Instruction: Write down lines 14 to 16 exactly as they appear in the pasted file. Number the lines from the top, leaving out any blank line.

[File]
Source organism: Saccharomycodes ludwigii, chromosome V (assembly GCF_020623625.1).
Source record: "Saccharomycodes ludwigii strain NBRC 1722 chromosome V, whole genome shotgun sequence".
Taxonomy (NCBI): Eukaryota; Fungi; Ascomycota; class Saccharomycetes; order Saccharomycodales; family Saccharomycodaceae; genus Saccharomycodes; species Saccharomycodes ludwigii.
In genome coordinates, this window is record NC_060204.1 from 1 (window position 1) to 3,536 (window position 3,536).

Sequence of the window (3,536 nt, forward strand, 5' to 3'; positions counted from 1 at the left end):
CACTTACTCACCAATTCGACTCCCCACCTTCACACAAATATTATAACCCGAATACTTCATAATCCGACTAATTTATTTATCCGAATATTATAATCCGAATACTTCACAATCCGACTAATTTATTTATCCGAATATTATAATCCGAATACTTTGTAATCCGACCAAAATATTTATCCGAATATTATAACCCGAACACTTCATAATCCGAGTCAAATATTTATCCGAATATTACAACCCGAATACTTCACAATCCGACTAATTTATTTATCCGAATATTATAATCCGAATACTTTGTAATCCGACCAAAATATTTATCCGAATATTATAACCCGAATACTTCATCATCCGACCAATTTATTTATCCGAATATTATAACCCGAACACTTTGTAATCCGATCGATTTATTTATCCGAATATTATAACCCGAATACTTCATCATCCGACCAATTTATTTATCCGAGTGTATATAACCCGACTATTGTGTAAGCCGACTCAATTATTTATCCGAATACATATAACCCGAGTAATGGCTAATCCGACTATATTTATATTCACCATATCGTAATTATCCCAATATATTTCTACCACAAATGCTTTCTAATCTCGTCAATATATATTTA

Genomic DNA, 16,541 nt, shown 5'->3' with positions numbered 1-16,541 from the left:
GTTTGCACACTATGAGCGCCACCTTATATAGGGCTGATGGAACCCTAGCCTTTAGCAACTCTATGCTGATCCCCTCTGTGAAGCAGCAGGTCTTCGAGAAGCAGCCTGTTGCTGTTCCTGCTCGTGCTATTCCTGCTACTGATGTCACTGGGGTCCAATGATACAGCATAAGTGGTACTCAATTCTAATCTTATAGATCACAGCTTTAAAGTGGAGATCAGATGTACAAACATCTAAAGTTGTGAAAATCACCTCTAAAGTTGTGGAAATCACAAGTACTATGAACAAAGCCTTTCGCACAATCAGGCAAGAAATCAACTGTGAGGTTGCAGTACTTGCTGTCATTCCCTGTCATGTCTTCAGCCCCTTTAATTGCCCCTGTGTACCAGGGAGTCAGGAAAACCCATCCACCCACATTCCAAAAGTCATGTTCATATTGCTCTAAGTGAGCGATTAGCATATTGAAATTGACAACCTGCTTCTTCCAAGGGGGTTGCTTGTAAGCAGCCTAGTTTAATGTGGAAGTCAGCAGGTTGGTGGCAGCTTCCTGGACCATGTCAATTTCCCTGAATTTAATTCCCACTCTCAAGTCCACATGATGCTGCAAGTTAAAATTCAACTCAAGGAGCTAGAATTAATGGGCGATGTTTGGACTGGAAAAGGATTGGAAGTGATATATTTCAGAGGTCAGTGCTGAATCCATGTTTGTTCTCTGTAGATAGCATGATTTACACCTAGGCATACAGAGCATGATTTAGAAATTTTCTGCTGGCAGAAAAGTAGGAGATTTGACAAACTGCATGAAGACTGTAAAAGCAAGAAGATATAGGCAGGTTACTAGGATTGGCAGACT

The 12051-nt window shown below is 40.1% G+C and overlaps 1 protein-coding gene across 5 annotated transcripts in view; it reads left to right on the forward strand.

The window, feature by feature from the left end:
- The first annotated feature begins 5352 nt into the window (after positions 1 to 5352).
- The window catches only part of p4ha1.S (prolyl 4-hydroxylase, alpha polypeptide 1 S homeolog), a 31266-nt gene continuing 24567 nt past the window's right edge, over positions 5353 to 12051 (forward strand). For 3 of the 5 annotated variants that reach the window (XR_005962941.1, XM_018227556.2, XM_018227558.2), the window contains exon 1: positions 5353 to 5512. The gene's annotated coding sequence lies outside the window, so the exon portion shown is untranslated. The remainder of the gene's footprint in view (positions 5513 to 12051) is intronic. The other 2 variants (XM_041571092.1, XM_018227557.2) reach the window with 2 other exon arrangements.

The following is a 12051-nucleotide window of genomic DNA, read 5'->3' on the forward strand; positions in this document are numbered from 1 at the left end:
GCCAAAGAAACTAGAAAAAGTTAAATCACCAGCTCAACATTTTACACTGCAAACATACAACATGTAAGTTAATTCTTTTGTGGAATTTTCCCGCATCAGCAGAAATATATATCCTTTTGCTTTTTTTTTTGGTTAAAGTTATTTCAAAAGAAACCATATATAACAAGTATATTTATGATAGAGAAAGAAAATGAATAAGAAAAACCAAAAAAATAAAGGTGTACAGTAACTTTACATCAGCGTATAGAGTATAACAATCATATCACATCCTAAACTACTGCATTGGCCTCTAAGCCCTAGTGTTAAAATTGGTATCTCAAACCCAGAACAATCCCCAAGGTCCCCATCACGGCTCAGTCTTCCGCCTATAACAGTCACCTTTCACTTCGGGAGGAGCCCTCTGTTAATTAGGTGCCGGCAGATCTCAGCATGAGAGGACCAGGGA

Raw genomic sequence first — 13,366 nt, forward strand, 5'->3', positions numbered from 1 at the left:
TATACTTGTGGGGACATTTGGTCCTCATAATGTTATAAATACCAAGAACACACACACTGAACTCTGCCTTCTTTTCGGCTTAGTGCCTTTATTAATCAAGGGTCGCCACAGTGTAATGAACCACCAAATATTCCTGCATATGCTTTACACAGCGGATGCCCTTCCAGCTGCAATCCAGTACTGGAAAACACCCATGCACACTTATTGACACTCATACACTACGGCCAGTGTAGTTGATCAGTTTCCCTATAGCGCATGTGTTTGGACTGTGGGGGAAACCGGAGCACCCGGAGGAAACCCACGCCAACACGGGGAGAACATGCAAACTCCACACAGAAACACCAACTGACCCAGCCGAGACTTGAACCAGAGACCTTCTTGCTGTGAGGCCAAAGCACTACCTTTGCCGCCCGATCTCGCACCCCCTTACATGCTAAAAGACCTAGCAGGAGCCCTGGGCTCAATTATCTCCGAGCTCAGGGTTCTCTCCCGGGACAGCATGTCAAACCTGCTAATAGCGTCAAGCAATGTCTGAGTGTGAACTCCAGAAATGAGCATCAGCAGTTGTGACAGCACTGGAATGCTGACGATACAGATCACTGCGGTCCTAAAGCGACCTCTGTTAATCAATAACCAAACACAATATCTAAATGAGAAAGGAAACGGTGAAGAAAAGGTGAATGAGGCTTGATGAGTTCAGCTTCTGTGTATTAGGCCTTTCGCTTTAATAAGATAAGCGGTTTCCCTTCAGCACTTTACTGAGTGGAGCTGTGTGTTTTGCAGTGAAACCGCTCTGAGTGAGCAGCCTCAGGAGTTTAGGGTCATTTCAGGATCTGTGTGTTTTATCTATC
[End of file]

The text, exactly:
GCCAAAGAAACTAGAAAAAGTTAAATCACCAGCTCAACATTTTACACTGCAAACATACAACATGTAAGTTAATTCTTTTGTGGAATTTTCCCGCATCAGCAGAAATATATATCCTTTTGCTTTTTTTTTTGGTTAAAGTTATTTCAAAAGAAACCATATATAACAAGTATATTTATGATAGAGAAAGAAAATGAATAAGAAAAACCAAAAAAATAAAGGTGTACAGTAACTTTACATCAGCGTATAGAGTATAACAATCATATCACATCCTAAACTACTGCATTGGCCTCTAAGCCCTAGTGTTAAAATTGGTATCTCAAACCCAGAACAATCCCCAAGGTCCCCATCACGGCTCAGTCTTCCGCCTATAACAGTCACCTTTCACTTCGGGAGGAGCCCTCTGTTAATTAGGTGCCGGCAGATCTCAGCATGAGAGGACCAGGGA

Raw genomic sequence first — 13,366 nt, forward strand, 5'->3', positions numbered from 1 at the left:
TATACTTGTGGGGACATTTGGTCCTCATAATGTTATAAATACCAAGAACACACACACTGAACTCTGCCTTCTTTTCGGCTTAGTGCCTTTATTAATCAAGGGTCGCCACAGTGTAATGAACCACCAAATATTCCTGCATATGCTTTACACAGCGGATGCCCTTCCAGCTGCAATCCAGTACTGGAAAACACCCATGCACACTTATTGACACTCATACACTACGGCCAGTGTAGTTGATCAGTTTCCCTATAGCGCATGTGTTTGGACTGTGGGGGAAACCGGAGCACCCGGAGGAAACCCACGCCAACACGGGGAGAACATGCAAACTCCACACAGAAACACCAACTGACCCAGCCGAGACTTGAACCAGAGACCTTCTTGCTGTGAGGCCAAAGCACTACCTTTGCCGCCCGATCTCGCACCCCCTTACATGCTAAAAGACCTAGCAGGAGCCCTGGGCTCAATTATCTCCGAGCTCAGGGTTCTCTCCCGGGACAGCATGTCAAACCTGCTAATAGCGTCAAGCAATGTCTGAGTGTGAACTCCAGAAATGAGCATCAGCAGTTGTGACAGCACTGGAATGCTGACGATACAGATCACTGCGGTCCTAAAGCGACCTCTGTTAATCAATAACCAAACACAATATCTAAATGAGAAAGGAAACGGTGAAGAAAAGGTGAATGAGGCTTGATGAGTTCAGCTTCTGTGTATTAGGCCTTTCGCTTTAATAAGATAAGCGGTTTCCCTTCAGCACTTTACTGAGTGGAGCTGTGTGTTTTGCAGTGAAACCGCTCTGAGTGAGCAGCCTCAGGAGTTTAGGGTCATTTCAGGATCTGTGTGTTTTATCTATC